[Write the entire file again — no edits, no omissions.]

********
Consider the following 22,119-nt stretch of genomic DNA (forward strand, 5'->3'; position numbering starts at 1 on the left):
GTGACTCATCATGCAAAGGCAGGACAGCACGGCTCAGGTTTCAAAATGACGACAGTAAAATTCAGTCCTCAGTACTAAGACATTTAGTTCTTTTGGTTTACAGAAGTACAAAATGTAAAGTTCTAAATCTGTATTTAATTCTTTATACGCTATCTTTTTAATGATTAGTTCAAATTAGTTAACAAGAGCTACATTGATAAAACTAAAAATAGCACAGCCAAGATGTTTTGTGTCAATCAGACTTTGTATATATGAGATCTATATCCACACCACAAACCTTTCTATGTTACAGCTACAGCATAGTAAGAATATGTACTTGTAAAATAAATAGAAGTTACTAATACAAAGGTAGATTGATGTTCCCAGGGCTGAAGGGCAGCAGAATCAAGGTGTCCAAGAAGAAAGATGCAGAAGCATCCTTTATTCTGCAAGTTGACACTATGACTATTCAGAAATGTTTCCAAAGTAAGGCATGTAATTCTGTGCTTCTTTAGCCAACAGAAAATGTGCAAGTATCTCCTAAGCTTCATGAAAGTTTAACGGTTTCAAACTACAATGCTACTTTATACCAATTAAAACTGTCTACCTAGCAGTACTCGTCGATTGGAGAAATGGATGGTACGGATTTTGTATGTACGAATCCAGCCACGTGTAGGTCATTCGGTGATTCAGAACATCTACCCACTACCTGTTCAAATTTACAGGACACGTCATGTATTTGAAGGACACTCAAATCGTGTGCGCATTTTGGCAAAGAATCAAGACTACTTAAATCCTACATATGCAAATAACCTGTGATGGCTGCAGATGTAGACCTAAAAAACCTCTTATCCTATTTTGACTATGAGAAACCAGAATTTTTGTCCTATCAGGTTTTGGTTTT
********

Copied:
Consider the following 22,119-nt stretch of genomic DNA (forward strand, 5'->3'; position numbering starts at 1 on the left):
GTGACTCATCATGCAAAGGCAGGACAGCACGGCTCAGGTTTCAAAATGACGACAGTAAAATTCAGTCCTCAGTACTAAGACATTTAGTTCTTTTGGTTTACAGAAGTACAAAATGTAAAGTTCTAAATCTGTATTTAATTCTTTATACGCTATCTTTTTAATGATTAGTTCAAATTAGTTAACAAGAGCTACATTGATAAAACTAAAAATAGCACAGCCAAGATGTTTTGTGTCAATCAGACTTTGTATATATGAGATCTATATCCACACCACAAACCTTTCTATGTTACAGCTACAGCATAGTAAGAATATGTACTTGTAAAATAAATAGAAGTTACTAATACAAAGGTAGATTGATGTTCCCAGGGCTGAAGGGCAGCAGAATCAAGGTGTCCAAGAAGAAAGATGCAGAAGCATCCTTTATTCTGCAAGTTGACACTATGACTATTCAGAAATGTTTCCAAAGTAAGGCATGTAATTCTGTGCTTCTTTAGCCAACAGAAAATGTGCAAGTATCTCCTAAGCTTCATGAAAGTTTAACGGTTTCAAACTACAATGCTACTTTATACCAATTAAAACTGTCTACCTAGCAGTACTCGTCGATTGGAGAAATGGATGGTACGGATTTTGTATGTACGAATCCAGCCACGTGTAGGTCATTCGGTGATTCAGAACATCTACCCACTACCTGTTCAAATTTACAGGACACGTCATGTATTTGAAGGACACTCAAATCGTGTGCGCATTTTGGCAAAGAATCAAGACTACTTAAATCCTACATATGCAAATAACCTGTGATGGCTGCAGATGTAGACCTAAAAAACCTCTTATCCTATTTTGACTATGAGAAACCAGAATTTTTGTCCTATCAGGTTTTGGTTTT